A one (1)-bit indicator may be embedded in a downlink (DL) scheduling grant, (e.g., within PDCCH), or transmitted independently to the WTRU 110, that will alert the WTRU 110 that the same MCS and/or transport block size (TBS) that corresponds to the most recently reported CQI that was fed back from the WTRU 110 is to be used. No actual MCS and/or TBS information is required to be sent from the eNB 120 to the WTRU 110. The MCS indicator may be a single indicator utilized for multiple codewords, or multiple MCS indicators may be utilized, such as one for each codeword.

If a CQI feedback error was detected in step 320, the CQI feedback was unreliable, or the eNB 120 desires to override the WTRU CQI feedback in step 350, then the eNB 120 sends an MCS indicator to the WTRU 110 informing it of errors (step 330). Additionally, the eNB 120 may send the MCS and/or TBS information (step 340), (e.g., payload, modulation). If any two of the payload, modulation, and coding rate are known, then the third one may be derived. For example, in order to determine the TBS, the number of resource blocks (RBs) along with the modulation, coding rate or payload size should be known. The number of RBs that may be assigned to the WTRU 110 may be signaled to WTRU 110 via a control channel, (e.g., via PDCCH). Each RB may consist of M resource elements (REs). The MCS can indicate how many information bits are carried by, for example, W bits per RE. If there are N RBs assigned to the WTRU 110, then the TBS will be approximately N×M×W bits. The payload size may indicate a TBS corresponding to an assigned number of RBs or a payload size per RB.

Alternatively, the eNB 120 and the WTRU 110 may utilize a default MCS and/or TBS (step 345). The default MCS and/or TBS may be predefined and known to both the WTRU 110 and the eNB 120. The default MCS and/or TBS may be used when there is a negative confirmation that may be due to an override or when there is a feedback error. Previously used MCS and/or TBS information may also be used if there is a feedback error provided the previously used MCS and/or TBS information is still valid.

FIG. 4 is an example frame format 400 for reducing signaling overhead. The frame format 400 includes a UE ID field 410, an MCS indicator (MCS_IND) field 420, a resource assignment (Assign) field 430, a codeword (CW) 1 payload field 440, a CW1 Modulation (Mod) field 450, a CW1 hybrid automatic repeat request (HARQ) info field 460, and a multiple-in multiple-out (MIMO) info field 470. The resource assignment field 430 may indicate a number of RBs assigned and their locations. The CW1 modulation field 450 may indicate the modulation order for codeword 1. The CW1 HARQ info field 460 may include HARQ parameters such as incremental redundancy version (RV) and new data indicator (NDI). The MIMO info field 470 may include MIMO information such as rank, precoding, and the like. For purposes of example, the frame format 400 may be utilized in quadrature phase shift keying (QPSK), 1/3. Additionally, the CW1 payload and CW1 MOD fields can be combined into one single field to indicate a TBS that contains modulation and coding information for a given number of RBs.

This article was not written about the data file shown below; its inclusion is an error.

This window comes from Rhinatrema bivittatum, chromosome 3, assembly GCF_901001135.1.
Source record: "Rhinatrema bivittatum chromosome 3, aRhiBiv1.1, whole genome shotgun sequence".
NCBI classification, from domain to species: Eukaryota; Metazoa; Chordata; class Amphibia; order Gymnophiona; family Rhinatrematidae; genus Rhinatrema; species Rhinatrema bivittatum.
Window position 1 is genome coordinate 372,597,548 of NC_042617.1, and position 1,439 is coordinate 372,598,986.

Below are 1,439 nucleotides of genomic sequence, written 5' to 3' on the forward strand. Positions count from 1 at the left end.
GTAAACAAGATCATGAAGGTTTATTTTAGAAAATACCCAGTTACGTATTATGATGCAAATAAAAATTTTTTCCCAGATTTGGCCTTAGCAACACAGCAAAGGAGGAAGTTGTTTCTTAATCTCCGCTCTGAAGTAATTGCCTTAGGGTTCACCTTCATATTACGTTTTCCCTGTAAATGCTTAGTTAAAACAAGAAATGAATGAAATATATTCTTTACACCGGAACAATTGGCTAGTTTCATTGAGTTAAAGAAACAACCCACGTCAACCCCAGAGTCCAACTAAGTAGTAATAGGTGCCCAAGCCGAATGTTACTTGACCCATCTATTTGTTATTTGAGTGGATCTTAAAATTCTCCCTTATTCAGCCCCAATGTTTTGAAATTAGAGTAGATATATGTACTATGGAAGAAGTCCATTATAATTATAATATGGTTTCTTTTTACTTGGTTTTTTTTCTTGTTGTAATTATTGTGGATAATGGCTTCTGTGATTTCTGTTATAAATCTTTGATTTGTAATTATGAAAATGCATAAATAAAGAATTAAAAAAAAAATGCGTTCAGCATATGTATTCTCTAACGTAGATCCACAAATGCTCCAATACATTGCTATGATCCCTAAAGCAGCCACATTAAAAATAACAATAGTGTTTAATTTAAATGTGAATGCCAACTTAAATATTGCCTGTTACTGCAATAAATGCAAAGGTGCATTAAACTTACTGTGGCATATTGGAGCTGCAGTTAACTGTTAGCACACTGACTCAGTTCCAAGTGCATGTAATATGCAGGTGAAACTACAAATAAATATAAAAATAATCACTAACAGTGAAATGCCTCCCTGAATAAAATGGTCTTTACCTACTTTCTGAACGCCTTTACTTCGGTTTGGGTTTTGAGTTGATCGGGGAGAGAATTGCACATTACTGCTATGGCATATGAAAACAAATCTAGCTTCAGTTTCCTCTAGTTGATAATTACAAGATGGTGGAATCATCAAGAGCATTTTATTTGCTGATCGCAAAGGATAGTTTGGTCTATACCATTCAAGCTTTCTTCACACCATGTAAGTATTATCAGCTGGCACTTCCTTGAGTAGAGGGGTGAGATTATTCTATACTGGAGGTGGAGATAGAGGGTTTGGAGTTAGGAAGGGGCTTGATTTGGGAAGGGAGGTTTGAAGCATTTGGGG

It should be noted that the fields depicted in the example frame format 400 are for example purposes. Some fields may not need to be present in the example frame format 400 and some fields may be combined. For example, the codeword (CW) 1 payload field 440 and CW1 Modulation (Mod) field 450 may not be needed and may be eliminated from format 400. Alternatively, the codeword (CW) 1 payload field 440 and CW1 Modulation (Mod) field 450 may be combined together, or also into the MCS indicator field 420. That is, the MCS indicator field 420 may include the codeword (CW) 1 payload field 440 and the CW1 Modulation (Mod) field 450 in a single field with the same or different, (e.g., reduced) number of bits.

The MCS indicator field 420 may include one value, such as “zero” (0) as an MCS confirmation, (i.e., a positive-confirmation message), to indicate that the MCS and/or TBS used at the eNB 120 and the WTRU 110 are identical and where there is no CQI feedback error and/or desire by the eNB 120 to override the WTRU 110 CQI feedback. The MCS indicator field may include a second value, such as a “one” (1) as a negative confirmation message to indicate that the MCS and/or TBS used at the eNB 120 and the WTRU 110 are not identical, such as when there is a CQI feedback error or there is a desire by the eNB 120 to override the WTRU 110 CQI feedback. For example, the eNB 120 may override the WTRU 110 CQI feedback for scheduling reasons or because of a network issue.

FIG. 5 is an example frame format 500 for reducing signaling overhead. The frame format 500 includes a UE ID field 510, an MCS_IND field 520, a resource assignment (Assign) field 530, a CW1 payload field 540, a CW1 Mod field 550, a CW1 HARQ info field 460, a CW2 payload field 545, a CW2 Mod field 555, a CW2 HARQ info field 565, and a MIMO info field 570.

It should be noted that the fields depicted in the example frame format 400 are for example purposes. Some fields may not need to be present in the example frame format 500 and some fields may be combined. The CW1 payload field 540 and CW1 Mod field 550 may be combined into a single filed to indicate a first codeword TBS that contains modulation and coding information for a given number of RBs. The CW2 payload field 545 and CW2 Mod field 555 may be combined into a single field to indicate a second codeword TBS that contains modulation and coding information for a given number of RBs. For purposes of example, the frame format 500 may be utilized in QPSK, 1/2. The fields of example frame format 500 are substantially similar in purpose to those of example frame format 400.